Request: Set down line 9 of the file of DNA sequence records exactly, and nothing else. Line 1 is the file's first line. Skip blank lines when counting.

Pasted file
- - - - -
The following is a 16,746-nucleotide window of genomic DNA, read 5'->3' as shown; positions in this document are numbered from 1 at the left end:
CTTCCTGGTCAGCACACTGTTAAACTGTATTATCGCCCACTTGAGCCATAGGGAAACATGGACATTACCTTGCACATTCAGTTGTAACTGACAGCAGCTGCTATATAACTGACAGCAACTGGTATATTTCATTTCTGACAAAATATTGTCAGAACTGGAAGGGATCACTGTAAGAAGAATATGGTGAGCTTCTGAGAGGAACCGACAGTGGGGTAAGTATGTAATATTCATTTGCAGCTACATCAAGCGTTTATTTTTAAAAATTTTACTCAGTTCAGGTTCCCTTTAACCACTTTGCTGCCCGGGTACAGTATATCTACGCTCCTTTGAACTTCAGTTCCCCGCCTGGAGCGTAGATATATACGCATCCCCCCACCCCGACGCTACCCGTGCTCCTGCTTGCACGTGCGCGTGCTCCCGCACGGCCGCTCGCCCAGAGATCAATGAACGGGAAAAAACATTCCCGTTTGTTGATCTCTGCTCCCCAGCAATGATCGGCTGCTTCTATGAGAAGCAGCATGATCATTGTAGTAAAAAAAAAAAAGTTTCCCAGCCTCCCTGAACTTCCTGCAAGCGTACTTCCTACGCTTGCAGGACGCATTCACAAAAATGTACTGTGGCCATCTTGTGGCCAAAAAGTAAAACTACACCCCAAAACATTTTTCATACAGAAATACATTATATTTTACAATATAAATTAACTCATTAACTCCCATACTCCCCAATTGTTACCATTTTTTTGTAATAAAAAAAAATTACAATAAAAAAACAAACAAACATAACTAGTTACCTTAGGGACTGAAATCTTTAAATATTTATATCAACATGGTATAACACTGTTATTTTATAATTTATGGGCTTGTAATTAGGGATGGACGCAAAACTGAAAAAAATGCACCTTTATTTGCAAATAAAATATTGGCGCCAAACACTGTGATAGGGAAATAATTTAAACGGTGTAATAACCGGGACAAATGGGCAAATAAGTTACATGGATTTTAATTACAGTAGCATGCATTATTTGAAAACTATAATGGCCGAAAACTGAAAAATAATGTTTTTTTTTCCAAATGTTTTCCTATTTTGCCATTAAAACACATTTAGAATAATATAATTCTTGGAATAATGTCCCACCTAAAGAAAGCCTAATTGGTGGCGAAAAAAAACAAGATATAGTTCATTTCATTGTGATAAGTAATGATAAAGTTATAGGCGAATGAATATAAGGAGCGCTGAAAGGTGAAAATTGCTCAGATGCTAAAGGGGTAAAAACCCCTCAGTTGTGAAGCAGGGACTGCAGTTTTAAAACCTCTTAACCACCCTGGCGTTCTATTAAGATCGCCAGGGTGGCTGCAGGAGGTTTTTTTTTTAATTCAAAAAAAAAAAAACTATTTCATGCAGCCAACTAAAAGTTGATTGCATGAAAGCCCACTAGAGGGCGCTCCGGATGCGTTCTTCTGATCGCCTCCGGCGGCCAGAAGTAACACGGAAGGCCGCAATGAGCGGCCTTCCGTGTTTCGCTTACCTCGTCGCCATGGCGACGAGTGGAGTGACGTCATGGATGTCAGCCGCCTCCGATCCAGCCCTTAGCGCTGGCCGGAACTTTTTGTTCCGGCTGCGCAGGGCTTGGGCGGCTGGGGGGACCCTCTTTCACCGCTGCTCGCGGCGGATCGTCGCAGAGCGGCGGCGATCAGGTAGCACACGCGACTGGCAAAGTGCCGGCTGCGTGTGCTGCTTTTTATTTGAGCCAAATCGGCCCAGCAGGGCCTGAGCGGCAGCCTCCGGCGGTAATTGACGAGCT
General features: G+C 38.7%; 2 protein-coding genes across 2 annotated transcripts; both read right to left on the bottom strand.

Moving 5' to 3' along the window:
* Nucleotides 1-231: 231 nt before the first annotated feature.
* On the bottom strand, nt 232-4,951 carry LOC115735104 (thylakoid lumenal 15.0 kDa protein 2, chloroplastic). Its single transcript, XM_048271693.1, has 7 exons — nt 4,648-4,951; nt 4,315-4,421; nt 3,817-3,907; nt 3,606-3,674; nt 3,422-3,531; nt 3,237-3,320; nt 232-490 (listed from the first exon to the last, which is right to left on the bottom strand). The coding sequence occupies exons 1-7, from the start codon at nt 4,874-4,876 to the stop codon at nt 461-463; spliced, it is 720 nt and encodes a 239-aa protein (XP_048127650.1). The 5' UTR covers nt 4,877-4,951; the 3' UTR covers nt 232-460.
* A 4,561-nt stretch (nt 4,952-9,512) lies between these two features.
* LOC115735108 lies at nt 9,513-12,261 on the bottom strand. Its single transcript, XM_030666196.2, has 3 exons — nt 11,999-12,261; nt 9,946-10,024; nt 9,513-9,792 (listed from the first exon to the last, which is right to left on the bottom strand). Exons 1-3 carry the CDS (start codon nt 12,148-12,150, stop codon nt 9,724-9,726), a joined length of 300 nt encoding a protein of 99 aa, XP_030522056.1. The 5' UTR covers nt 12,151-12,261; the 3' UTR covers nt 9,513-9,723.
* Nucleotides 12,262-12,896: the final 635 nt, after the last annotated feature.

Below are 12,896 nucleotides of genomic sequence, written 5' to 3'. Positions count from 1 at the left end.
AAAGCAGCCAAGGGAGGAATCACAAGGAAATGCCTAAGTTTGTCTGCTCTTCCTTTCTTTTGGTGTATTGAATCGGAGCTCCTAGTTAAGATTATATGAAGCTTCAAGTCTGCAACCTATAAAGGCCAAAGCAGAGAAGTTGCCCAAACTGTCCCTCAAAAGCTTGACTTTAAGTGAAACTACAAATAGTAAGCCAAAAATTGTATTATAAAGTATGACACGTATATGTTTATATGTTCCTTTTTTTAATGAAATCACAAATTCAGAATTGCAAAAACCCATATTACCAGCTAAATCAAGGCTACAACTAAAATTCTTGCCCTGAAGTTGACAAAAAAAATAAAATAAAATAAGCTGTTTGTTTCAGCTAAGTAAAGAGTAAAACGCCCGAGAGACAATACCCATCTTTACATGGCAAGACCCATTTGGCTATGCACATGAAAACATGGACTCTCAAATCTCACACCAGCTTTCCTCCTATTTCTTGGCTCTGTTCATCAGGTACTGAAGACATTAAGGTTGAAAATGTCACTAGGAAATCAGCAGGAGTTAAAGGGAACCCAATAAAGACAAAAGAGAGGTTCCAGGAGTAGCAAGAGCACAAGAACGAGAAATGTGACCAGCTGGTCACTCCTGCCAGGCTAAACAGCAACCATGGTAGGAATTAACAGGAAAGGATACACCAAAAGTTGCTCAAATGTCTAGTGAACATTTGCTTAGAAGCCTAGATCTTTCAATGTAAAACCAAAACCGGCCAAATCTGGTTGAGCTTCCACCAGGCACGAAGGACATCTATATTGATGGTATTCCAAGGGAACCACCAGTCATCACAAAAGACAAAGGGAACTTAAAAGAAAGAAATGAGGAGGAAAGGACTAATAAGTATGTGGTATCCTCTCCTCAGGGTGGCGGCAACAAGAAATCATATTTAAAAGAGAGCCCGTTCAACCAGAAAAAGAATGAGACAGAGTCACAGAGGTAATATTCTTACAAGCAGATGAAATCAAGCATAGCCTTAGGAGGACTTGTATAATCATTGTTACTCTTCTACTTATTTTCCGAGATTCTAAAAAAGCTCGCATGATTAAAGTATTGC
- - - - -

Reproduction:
* Nucleotides 12,262-12,896: the final 635 nt, after the last annotated feature.